New York Yankees’ third baseman Alex Rodriguez will earn $29 million during the 2013 Major League Baseball season. The entire Houston Astros roster will make $25 million.
In fact, the Yankees currently employ four of the six highest-paid players in the league. Their team salary for this season is $228 million.
But the Bronx Bombers are well within their rights to pay Rodriguez and company such enormous sums: The MLB does not have a salary cap.
By contrast, the other four major American sports leagues do. The purpose of a cap is twofold: first, to ensure relative parity among the league’s teams. A cap on spending is protection against a rich owner simply offering the best players the most money. Second, a cap can help to keep down costs, wages, and ticket prices for teams.
There should be a salary cap in baseball, although not necessarily to level the playing field.
In the past 12 MLB seasons, even as disparity among the richest and poorest teams has grown, nine different teams have won the World Series. In the same time frame, the use of sabermetrics — “the search for objective knowledge about baseball” according to pioneer Bill James — has taken hold.
Sabermetrics are the tools that smaller-market teams use to combat the money of big-market teams like the Yankees. In refining statistical measures of baseball players and creating new ones, low-budget teams can save money by finding players who are undervalued on the market.
Over the past decade or so, the Oakland Athletics have been the trailblazers in this regard, just look at last season as a case-in-point. The A’s won the American League West Division with a $55 million payroll, beating out the Los Angeles Angels, who spent nearly three times as much.
It is difficult for the A’s to sustain success, though, because after an excellent season, the players that the A’s determined were undervalued are accuaretly revalued. That is, Oakland is no longer able to afford these players, but the Yankees are. A salary cap would address this issue of retaining players.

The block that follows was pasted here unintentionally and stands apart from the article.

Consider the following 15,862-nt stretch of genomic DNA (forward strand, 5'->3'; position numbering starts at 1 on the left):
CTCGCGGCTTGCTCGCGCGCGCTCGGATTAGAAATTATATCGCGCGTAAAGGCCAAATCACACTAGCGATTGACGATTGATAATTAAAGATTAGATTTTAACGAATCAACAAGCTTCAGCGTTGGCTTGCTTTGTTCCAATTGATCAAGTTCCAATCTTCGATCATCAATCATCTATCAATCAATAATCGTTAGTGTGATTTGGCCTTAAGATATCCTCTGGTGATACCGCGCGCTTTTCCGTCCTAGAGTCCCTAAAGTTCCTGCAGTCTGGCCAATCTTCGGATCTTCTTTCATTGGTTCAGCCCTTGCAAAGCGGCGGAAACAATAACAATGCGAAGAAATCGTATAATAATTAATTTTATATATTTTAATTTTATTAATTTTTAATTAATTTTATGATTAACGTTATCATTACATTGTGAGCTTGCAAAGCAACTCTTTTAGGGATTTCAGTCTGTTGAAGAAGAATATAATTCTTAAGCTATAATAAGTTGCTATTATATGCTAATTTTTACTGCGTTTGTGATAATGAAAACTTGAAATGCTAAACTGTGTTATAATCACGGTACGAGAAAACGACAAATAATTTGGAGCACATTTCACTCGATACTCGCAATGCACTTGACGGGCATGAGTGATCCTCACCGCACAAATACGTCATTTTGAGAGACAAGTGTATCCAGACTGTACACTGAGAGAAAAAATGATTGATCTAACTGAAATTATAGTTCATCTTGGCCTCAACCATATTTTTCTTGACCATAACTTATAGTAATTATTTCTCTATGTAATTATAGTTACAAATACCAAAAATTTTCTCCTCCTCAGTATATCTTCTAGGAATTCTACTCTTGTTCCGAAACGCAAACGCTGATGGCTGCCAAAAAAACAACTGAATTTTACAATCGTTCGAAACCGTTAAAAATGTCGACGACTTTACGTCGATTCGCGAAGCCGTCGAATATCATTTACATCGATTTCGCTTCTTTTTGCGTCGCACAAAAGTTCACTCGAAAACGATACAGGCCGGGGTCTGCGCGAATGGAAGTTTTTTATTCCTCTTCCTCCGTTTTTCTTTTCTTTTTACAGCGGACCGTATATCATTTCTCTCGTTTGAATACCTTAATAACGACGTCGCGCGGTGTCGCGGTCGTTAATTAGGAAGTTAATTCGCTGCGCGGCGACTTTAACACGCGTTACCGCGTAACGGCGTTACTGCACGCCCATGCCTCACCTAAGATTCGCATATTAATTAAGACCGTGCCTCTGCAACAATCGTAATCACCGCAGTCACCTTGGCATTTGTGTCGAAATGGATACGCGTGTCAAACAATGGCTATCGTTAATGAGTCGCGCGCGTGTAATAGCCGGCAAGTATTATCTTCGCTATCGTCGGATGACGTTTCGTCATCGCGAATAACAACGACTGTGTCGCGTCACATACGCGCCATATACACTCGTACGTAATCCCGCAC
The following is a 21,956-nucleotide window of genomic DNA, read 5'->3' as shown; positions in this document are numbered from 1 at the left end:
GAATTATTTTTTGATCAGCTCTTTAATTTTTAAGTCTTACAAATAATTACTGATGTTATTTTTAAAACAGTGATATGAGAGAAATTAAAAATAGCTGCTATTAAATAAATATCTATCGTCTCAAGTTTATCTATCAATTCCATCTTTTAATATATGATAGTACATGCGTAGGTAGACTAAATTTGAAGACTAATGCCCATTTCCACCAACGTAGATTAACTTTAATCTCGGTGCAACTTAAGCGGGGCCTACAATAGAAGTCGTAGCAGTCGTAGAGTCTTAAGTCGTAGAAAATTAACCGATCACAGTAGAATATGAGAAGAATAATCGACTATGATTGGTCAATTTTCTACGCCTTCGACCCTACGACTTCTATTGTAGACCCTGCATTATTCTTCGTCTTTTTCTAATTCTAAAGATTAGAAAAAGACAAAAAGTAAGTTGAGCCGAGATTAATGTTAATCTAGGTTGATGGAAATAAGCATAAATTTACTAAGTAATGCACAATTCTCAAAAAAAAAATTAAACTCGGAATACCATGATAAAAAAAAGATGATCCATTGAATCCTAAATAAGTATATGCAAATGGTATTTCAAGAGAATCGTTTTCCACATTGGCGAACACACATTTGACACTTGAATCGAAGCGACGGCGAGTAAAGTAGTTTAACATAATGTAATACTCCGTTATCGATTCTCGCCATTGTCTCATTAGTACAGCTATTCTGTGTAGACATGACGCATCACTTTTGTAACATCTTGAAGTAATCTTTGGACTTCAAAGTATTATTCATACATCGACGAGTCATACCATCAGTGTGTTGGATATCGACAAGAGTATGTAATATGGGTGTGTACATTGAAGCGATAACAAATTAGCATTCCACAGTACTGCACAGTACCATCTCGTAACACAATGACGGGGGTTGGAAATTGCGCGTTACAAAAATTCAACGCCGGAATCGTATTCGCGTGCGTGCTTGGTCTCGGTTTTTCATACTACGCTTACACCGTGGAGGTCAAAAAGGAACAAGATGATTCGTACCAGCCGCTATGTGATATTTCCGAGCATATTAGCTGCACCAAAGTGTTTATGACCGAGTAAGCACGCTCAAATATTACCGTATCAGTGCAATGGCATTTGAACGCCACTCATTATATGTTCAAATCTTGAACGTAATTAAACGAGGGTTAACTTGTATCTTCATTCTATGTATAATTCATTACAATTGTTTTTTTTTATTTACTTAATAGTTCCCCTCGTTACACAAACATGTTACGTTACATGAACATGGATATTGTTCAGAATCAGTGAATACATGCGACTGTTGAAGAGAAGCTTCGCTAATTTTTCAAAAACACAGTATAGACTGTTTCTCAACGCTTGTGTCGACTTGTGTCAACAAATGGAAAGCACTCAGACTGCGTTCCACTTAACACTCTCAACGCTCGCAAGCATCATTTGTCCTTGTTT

A similar problem exists in international soccer, where there is no salary cap and teams fluctuate between periods of despair and success depending on the wealth of their owner. Manchester City is a perfect example. Sheik Mansour, the Deputy Prime Minister of the United Arab Emirates and holder of a family fortune worth more than $100 billion, bought Manchester City in 2009. By offering exorbitant salaries, the team has risen to the top of European soccer and won the English Premier League last season.
Still, though, just as the Oakland A’s are able to succeed by redefining their strategy, small market teams in European leagues can outdo expectations by playing a daring style, or by recruiting players from a relatively untapped region such as Asia or America.
It is clear that financial inequality fuels innovation in sport, and that money doesn’t always translate to success.
Then why have a salary cap at all? The major reason is not to ensure parity, but rather as a value judgment about the relative importance of sports in society. I understand that many people are free-market ultra-enthusiasts and cannot stomach the idea of a salary cap. But there is plenty good reason to cap exorbitant spending in athletics.
Last year, the Yankees had trouble filling Yankee Stadium, even for major games during the American League Championship Series. The large swaths of empty seats were so noticeable on television that ushers were instructed to fill them with fans from higher-up sections. The lack of attendance that entire season was not due to disinterest; rather, the average ticket price at Yankee Stadium was $64.
The Steinbrenner family that owns the Yankees is more than happy with the current situation. According to Forbes’ 2013 MLB Team Valuations, the Yankees’ revenue is about twice their payroll. There will always be enough wealthy New Yorkers to go to Yankees games to make the Steinbrenners model profitable, even without other sources of revenue like brand ownership and television deals.
Many question whether sports teams are pure businesses. Even if making money is a substantial or primary goal of some owners, others know full well that they will lose money in efforts to improve their team. Even for those baseball owners who seek to turn a profit from their franchises, imposing a salary cap would not preclude them from doing so. They could still make tens, if not hundreds, of millions of dollars.
But the trend toward spending inequality harms the image of baseball, which itself is in a dangerous decline. Whereas baseball used to be the nation’s favorite pastime, now its popularity is waning in the face of challenges from football and basketball. People feel that the overpaid players are pampered and spoiled prima donnas. The recent steroid scandal tainted the sport for an entire generation of fans.
Monday was opening day, and the Yankees welcomed their archrivals, the Boston Red Sox, to town. While several other smaller-market teams sold out their less-prestigious opening day games (the Washington Nationals reported a crowd that was 8.1 percent overcapacity when hosting the lowly Miami Marlins) the New House That Ruth Built was more than 5 percent empty. Unless a salary cap is imposed, don’t expect a change anytime soon.